In my new Wikipedia article on the queue number of graphs, the binary de Bruijn graphs form an important family of examples. These are 4-regular graphs with one vertex for every n-bit binary string, and with an edge from every string of the form 0s or 1s to s0 or s1. I posted about them here several years ago, with the following drawing, which can be interpreted as a 2-queue drawing with one queue for the edges that wrap around the left side and another for the edges that wrap around the right.

Order-3 binary de Bruijn graph

Graph minors also showed up in the article, and it occurred to me to wonder: do de Bruijn graphs belong to any minor-closed graph families? The answer should be no, because they're too highly connected, but can we quantify this? One way would be to determine the Hadwiger number of the de Bruijn graphs, i.e., the size of their largest clique minors. As long as this is not bounded by a constant, the de Bruijn graphs do not belong to any nontrivial minor-closed family. And in fact, that turns out to be true: the Hadwiger number is somewhere near the square root of the number of vertices.

One direction is easy: an \( n \)-vertex de Bruijn graph has \( 2n \) edges, and a \( k \)-vertex clique minor needs at least \( k(k-1)/2 \) edges, so \( k \) has to be at most approximately \( 2\sqrt{n} \).

In the other direction, it's possible to exhibit an explicit clique minor of size nearly the square root of \( n \) in any de Bruijn graph. To do so, I need three ingredients:

(1) A representative vertex in the de Bruijn graph for each clique vertex,

(2) A path in the de Bruijn graph between any two representative vertices (not necessarily disjoint from the other paths), and

(3) A mapping from the vertices within these paths to representative vertices, such that each path can be split into two segments that are mapped to the two endpoints of the path.

With these ingredients, the minor itself can be formed by throwing away non-path vertices and contracting path edges between pairs of vertices that are mapped to the same endpoint as each other. (Every clique minor of any graph can be represented in this way.)

So here are the representative vertices: for order-\( k \) de Bruijn graphs (with \( n=2^k \) vertices) they are the binary strings of the form \( 1x1y1y \), where \( x \) is a string of about \( \log_2 k \) consecutive 0's and \( y \) is a string of length \( (k-\mathrm{len}(x) - 3)/2 \) that doesn't contain \( x \) as a substring. The \( y \) part of this is what distinguishes this representative vertex from all the other ones, and we will look for this string to determine how to map path vertices to representative vertices. The \( x \) part of the string carries no useful identifying information, but instead will allow us to find \( y \) even when the string has been shifted and mangled in the process of finding a path between two representative vertices. With this choice of the length of \( x \), a constant fraction of the strings that are the right length to be \( y \) are valid (don't contain \( x \) as a substring). The number of valid \( y \)'s, and therefore the size of the clique minor that we find, is proportional to the square root of \( n/\log n \).

To find a path from one representative vertex to another, we simply follow edges that shift the bitstring left by one position, shifting in the bits of the second representative vertex as we shift out the bits of the first. This actually gives two paths between each two representative vertices (one in each direction) but that isn't a problem; just pick one of the two.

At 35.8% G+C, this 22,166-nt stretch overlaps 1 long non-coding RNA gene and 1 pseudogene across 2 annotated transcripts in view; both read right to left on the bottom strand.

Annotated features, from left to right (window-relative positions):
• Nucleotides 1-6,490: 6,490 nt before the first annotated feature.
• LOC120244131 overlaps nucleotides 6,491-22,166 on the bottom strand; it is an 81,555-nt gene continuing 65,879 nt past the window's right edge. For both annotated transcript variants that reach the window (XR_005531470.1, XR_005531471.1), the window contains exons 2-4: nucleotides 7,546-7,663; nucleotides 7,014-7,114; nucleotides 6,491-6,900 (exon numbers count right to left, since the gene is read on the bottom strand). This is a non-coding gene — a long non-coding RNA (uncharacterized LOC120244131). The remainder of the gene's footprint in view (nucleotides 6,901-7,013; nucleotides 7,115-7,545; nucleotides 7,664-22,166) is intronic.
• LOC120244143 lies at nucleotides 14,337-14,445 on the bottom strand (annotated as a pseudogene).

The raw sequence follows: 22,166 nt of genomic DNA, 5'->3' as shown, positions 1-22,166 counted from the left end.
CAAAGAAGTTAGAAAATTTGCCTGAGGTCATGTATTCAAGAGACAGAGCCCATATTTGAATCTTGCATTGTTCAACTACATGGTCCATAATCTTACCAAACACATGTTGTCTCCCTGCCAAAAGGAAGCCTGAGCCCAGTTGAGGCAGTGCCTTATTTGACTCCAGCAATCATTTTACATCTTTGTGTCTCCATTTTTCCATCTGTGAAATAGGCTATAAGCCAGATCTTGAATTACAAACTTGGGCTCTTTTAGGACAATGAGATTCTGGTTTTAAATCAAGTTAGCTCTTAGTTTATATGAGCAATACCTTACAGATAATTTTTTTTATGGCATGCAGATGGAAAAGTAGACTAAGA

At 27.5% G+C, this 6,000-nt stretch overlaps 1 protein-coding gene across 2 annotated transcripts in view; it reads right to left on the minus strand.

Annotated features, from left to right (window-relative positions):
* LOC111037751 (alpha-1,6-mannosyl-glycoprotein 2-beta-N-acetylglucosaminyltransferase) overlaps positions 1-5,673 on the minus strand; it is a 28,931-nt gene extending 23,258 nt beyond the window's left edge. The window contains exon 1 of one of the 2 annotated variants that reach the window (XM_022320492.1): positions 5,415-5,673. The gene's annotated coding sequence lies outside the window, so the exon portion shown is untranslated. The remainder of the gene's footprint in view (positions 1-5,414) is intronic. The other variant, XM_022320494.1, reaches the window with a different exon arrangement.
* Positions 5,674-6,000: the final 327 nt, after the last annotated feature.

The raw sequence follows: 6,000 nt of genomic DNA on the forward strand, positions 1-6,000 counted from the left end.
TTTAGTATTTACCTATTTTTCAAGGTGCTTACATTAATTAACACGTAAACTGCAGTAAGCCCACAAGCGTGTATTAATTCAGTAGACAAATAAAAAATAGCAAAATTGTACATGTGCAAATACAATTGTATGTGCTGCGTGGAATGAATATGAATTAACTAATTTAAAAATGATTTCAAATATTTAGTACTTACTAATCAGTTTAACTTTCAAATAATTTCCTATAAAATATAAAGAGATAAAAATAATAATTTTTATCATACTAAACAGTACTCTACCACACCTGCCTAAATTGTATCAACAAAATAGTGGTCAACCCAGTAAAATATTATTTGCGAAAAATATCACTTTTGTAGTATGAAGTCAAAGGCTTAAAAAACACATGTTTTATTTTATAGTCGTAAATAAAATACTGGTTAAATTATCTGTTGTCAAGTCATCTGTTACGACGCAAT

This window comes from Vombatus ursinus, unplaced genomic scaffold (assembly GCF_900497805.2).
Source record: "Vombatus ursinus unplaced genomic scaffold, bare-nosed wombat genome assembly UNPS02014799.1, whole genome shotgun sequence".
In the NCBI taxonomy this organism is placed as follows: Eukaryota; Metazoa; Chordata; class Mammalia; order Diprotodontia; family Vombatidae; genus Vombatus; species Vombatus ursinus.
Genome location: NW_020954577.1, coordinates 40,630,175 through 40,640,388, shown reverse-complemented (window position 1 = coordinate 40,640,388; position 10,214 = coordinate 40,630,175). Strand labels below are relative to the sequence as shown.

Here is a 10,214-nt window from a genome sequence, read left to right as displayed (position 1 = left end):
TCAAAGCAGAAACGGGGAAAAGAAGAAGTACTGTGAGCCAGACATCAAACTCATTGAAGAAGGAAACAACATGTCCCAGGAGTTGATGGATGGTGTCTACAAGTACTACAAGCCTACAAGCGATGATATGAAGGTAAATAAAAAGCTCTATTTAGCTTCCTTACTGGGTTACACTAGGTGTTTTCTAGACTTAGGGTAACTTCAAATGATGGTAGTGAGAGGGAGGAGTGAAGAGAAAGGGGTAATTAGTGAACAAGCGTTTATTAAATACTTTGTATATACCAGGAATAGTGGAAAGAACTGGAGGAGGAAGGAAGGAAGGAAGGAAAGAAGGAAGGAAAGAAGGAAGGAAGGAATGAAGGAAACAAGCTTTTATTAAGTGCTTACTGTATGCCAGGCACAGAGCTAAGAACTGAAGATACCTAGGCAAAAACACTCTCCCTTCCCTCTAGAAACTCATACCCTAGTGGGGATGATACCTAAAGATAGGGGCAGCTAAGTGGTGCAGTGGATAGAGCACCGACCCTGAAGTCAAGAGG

In order to define the mapping from path vertices to representative vertices, it's convenient to think of a bitstring (vertex of the de Bruijn graph) as having its left end wrapped around and glued to the right end to form a single cyclic sequence of bits. As we follow the path, the string \( x \) of consecutive 0's will rotate from the left side of the string to the right and then back to the left, but will always be uniquely identifiable as the only string of consecutive 0's of the correct length in this cyclic sequence. From the position of \( x \), in any path vertex, we can identify two substrings in the cyclic sequence, in the correct positions relative to \( x \) to be the \( y \)'s of a representative vertex. For the first half of the path, one of these two \( y \) substrings will be equal to the \( y \) of the starting vertex of the path, and the second will be arbitrary (some mix of the two path endpoints). For the second half of the path, the pattern is reversed: the other one of the two \( y \) substrings will be equal to the \( y \) of the ending vertex of the path, and the other one will be a mix. But we can tell which of these two situations is the case by looking at the position of the consecutive 0's. So we map each path vertex to the representative vertex for one of its two \( y \) substrings, the one that isn't mixed up.

So which of \( \sqrt{n} \) (the edge-counting upper bound) and \( \sqrt{n/\log n} \) (the explicit construction of a clique minor) is closer to the truth? I'm not sure. On the one hand, if you have representative vertices \( k \) units apart from each other (as seems necessary, up to constant factors) with disjoint paths between them in the clique minor, then comparing the total number of edges in these paths with the total number of edges in the complete minor would show that the \( \sqrt{n/\log n} \) bound is tight. On the other hand, in the construction above, the paths are not disjoint, and they can't be because the representative vertex doesn't have high degree. But I don't know how to define the mapping from paths from representative vertices without, seemingly, wasting bits on the \( x \) strings which are used only as markers to determine where in the path each vertex is.